But the lessons for Joe Biden – as he thinks about his upcoming debate with Paul Ryan – derive less from watching Obama than from watching Romney. Romney had one of the best performances I can remember watching in a presidential debate ever – it was punchy, intelligent, empathetic. There is no question there were substantive problems, most notably the fact that Romney’s tax plan simply doesn’t add up – he cannot do a 20 percent tax rate cut while also retaining all the big deductions for most people without massively adding to the deficit. He certainly can’t do it while also promising to maintain Medicare and Social Security as is for current retirees. But Romney was good enough that he was able to convincingly argue that 2 plus 2 equals 5.

FULL POST

October 4th, 2012
08:23 AM ET

After Benghazi, is al-Qaeda back?

By Fareed Zakaria

When trying to understand a strange action by the U.S. government, I have found it's usually best explained by incompetence rather than conspiracy. Republicans have claimed that the Obama Administration deliberately deceived the American public about the terrorist attack in Benghazi by describing it as a spontaneous mob uprising rather than a planned operation. But if the Administration knew from the start that it was a terrorist attack, did it really think that it could conceal this from the world? That the Libyan government would make no investigation? That there would be no eyewitnesses in a public place where hundreds had gathered? A far more plausible explanation is that in the chaotic aftermath of the attack, the Administration–too hastily and without proper analysis–put out the reports it was receiving. That's clumsy, but it's not treason.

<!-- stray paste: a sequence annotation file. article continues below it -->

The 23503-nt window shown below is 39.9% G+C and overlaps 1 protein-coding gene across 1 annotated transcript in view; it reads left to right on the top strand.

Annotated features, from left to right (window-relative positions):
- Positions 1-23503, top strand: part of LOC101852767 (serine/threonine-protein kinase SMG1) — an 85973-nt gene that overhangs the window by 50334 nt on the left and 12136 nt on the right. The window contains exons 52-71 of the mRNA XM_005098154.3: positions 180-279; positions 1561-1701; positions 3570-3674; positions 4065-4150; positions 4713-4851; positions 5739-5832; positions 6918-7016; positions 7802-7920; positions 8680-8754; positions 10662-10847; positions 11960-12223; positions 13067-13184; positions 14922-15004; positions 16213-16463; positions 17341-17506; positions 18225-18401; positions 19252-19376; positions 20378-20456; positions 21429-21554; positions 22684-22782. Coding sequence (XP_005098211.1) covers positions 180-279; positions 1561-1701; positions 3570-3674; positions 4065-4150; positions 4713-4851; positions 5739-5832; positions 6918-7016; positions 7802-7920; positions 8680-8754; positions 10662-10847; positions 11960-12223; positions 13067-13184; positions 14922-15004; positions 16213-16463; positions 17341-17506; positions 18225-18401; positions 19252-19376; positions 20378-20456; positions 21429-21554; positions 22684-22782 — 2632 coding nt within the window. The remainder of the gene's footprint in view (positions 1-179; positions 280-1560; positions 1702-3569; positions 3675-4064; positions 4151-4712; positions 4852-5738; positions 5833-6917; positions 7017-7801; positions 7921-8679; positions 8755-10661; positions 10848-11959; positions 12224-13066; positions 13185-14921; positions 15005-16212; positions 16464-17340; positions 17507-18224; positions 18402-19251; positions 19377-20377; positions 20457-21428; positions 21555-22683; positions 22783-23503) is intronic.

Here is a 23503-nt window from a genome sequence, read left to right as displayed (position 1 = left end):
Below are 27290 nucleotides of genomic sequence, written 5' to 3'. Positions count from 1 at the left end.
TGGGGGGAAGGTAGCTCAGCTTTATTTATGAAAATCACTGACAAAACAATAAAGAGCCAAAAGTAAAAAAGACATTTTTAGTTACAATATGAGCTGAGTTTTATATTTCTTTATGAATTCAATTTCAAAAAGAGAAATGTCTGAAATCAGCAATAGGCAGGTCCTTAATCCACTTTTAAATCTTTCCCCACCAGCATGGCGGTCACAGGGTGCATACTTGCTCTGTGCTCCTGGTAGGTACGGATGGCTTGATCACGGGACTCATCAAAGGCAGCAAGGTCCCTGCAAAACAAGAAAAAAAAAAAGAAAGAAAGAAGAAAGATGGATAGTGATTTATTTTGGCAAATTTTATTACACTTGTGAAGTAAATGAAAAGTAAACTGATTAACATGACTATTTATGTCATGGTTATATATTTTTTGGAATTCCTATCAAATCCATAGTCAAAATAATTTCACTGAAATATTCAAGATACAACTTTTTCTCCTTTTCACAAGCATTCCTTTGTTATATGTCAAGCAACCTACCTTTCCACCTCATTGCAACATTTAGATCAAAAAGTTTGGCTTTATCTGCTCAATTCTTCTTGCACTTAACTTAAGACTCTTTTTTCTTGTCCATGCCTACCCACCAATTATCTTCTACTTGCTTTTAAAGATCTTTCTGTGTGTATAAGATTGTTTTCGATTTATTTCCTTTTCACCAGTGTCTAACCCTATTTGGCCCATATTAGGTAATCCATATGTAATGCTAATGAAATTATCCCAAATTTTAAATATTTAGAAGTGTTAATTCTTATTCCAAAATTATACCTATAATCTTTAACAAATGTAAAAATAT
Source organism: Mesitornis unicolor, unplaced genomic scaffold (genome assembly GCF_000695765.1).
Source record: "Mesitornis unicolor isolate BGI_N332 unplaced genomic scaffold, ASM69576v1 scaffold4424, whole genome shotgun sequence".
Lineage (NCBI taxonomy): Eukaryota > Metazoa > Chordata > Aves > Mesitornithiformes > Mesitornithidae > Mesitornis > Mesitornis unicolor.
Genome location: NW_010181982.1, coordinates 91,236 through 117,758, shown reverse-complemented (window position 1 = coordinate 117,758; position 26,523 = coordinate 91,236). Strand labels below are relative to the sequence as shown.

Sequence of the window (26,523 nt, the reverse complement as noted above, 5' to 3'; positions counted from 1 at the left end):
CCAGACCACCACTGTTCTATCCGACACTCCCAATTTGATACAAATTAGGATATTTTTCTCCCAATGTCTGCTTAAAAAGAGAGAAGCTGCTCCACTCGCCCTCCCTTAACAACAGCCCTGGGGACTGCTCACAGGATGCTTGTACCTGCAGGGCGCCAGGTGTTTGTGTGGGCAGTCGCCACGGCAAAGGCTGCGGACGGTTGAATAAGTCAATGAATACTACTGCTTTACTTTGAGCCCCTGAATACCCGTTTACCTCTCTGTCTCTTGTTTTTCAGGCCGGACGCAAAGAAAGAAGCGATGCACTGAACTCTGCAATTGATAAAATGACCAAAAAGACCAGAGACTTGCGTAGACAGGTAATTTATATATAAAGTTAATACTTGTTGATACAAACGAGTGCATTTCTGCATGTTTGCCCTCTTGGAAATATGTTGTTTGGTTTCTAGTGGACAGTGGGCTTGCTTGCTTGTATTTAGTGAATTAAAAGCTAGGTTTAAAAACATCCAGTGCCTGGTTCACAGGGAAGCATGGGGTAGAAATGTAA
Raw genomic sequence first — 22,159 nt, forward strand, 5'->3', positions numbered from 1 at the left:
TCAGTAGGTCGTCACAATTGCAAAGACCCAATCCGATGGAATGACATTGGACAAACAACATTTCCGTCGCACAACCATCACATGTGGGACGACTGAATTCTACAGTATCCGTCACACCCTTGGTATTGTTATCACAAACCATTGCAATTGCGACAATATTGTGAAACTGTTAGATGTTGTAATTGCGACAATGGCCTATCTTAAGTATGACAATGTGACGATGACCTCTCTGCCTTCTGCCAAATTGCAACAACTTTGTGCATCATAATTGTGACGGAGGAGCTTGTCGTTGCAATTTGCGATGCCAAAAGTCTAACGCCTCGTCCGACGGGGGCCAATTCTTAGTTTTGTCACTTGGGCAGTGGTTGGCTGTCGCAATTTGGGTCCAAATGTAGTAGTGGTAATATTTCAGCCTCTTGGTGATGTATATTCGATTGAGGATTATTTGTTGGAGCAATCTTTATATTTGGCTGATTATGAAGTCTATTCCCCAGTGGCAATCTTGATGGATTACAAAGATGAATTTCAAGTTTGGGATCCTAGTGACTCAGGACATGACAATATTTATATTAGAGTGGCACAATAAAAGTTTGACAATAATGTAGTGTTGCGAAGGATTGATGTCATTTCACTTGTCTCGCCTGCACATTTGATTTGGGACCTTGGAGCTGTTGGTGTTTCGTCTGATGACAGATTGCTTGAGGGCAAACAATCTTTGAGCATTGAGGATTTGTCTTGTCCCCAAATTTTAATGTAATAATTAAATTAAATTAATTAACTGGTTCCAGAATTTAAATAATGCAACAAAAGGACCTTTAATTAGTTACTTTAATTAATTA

The larger issue that the attack raises, however, which is fair game for a campaign conversation, is what the events in Benghazi tell us about terrorist organizations, in particular al-Qaeda. After years of being in retreat, is al-Qaeda back?

Why Syria turmoil threatens Middle East
October 2nd, 2012
10:31 AM ET

Why Syria turmoil threatens Middle East

By Fareed Zakaria

As Syria continues its descent into civil war, the terrible humanitarian tragedy occurring is unfolding in plain view: 20,000 dead, 250,000 refugees outside the country by some accounts, over a million people internally displaced.

There seems no easy solution to end the crisis. But now, Syria’s neighbors are getting worried. Syria’s problems will not stay confined to Syria. Syria is a multi-sectarian society with shared identities with groups in other countries. As a result, the sectarian tensions that are being unleashed there are also spilling over from Syria’s borders.

There was an excellent New York Times article last week that noted how the Kurds in Syria are now starting to try to leave the country and are massing on the Turkish border. They are also trying to carve out a Kurdish zone in Syria that would allow them some autonomy. This is precisely what the Kurds in Iraq did, it is what some Kurds in Turkey aspire to do, and it is what the Kurds in Syria may try to do.

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Topics: Middle East • Syria